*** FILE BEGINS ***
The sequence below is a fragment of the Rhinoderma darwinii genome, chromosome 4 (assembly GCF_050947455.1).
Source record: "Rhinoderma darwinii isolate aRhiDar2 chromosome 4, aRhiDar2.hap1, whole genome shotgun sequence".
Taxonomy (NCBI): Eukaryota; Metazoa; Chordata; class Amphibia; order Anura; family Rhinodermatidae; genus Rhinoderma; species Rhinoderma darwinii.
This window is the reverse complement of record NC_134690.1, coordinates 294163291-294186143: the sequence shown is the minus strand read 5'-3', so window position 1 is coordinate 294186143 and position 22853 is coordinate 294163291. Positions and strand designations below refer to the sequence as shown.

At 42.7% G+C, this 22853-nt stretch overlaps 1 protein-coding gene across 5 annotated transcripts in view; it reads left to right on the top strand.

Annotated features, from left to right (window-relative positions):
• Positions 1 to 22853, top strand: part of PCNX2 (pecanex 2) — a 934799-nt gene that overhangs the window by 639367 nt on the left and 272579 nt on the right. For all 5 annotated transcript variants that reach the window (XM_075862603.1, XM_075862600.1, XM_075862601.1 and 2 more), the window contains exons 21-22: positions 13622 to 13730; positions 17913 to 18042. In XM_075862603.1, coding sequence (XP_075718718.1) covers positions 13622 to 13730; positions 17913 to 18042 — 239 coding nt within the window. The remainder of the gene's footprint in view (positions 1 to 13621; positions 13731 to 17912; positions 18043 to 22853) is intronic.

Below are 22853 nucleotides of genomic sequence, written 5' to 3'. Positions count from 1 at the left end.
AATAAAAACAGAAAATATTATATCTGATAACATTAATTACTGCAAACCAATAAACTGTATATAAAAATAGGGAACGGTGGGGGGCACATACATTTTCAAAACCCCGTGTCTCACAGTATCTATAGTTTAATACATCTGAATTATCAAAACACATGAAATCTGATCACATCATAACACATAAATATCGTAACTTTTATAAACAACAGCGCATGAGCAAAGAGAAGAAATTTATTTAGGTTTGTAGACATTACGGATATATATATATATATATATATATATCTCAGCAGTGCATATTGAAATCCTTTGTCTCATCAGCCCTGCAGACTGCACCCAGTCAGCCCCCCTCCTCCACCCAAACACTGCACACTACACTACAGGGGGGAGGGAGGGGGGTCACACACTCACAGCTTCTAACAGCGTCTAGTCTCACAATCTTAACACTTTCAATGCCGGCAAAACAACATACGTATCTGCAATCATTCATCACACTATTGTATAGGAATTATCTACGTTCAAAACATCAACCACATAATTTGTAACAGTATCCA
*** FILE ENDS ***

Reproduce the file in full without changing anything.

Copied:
The sequence below is a fragment of the Rhinoderma darwinii genome, chromosome 4 (assembly GCF_050947455.1).
Source record: "Rhinoderma darwinii isolate aRhiDar2 chromosome 4, aRhiDar2.hap1, whole genome shotgun sequence".
Taxonomy (NCBI): Eukaryota; Metazoa; Chordata; class Amphibia; order Anura; family Rhinodermatidae; genus Rhinoderma; species Rhinoderma darwinii.
This window is the reverse complement of record NC_134690.1, coordinates 294163291-294186143: the sequence shown is the minus strand read 5'-3', so window position 1 is coordinate 294186143 and position 22853 is coordinate 294163291. Positions and strand designations below refer to the sequence as shown.

At 42.7% G+C, this 22853-nt stretch overlaps 1 protein-coding gene across 5 annotated transcripts in view; it reads left to right on the top strand.

Annotated features, from left to right (window-relative positions):
• Positions 1 to 22853, top strand: part of PCNX2 (pecanex 2) — a 934799-nt gene that overhangs the window by 639367 nt on the left and 272579 nt on the right. For all 5 annotated transcript variants that reach the window (XM_075862603.1, XM_075862600.1, XM_075862601.1 and 2 more), the window contains exons 21-22: positions 13622 to 13730; positions 17913 to 18042. In XM_075862603.1, coding sequence (XP_075718718.1) covers positions 13622 to 13730; positions 17913 to 18042 — 239 coding nt within the window. The remainder of the gene's footprint in view (positions 1 to 13621; positions 13731 to 17912; positions 18043 to 22853) is intronic.

Below are 22853 nucleotides of genomic sequence, written 5' to 3'. Positions count from 1 at the left end.
AATAAAAACAGAAAATATTATATCTGATAACATTAATTACTGCAAACCAATAAACTGTATATAAAAATAGGGAACGGTGGGGGGCACATACATTTTCAAAACCCCGTGTCTCACAGTATCTATAGTTTAATACATCTGAATTATCAAAACACATGAAATCTGATCACATCATAACACATAAATATCGTAACTTTTATAAACAACAGCGCATGAGCAAAGAGAAGAAATTTATTTAGGTTTGTAGACATTACGGATATATATATATATATATATATATATCTCAGCAGTGCATATTGAAATCCTTTGTCTCATCAGCCCTGCAGACTGCACCCAGTCAGCCCCCCTCCTCCACCCAAACACTGCACACTACACTACAGGGGGGAGGGAGGGGGGTCACACACTCACAGCTTCTAACAGCGTCTAGTCTCACAATCTTAACACTTTCAATGCCGGCAAAACAACATACGTATCTGCAATCATTCATCACACTATTGTATAGGAATTATCTACGTTCAAAACATCAACCACATAATTTGTAACAGTATCCA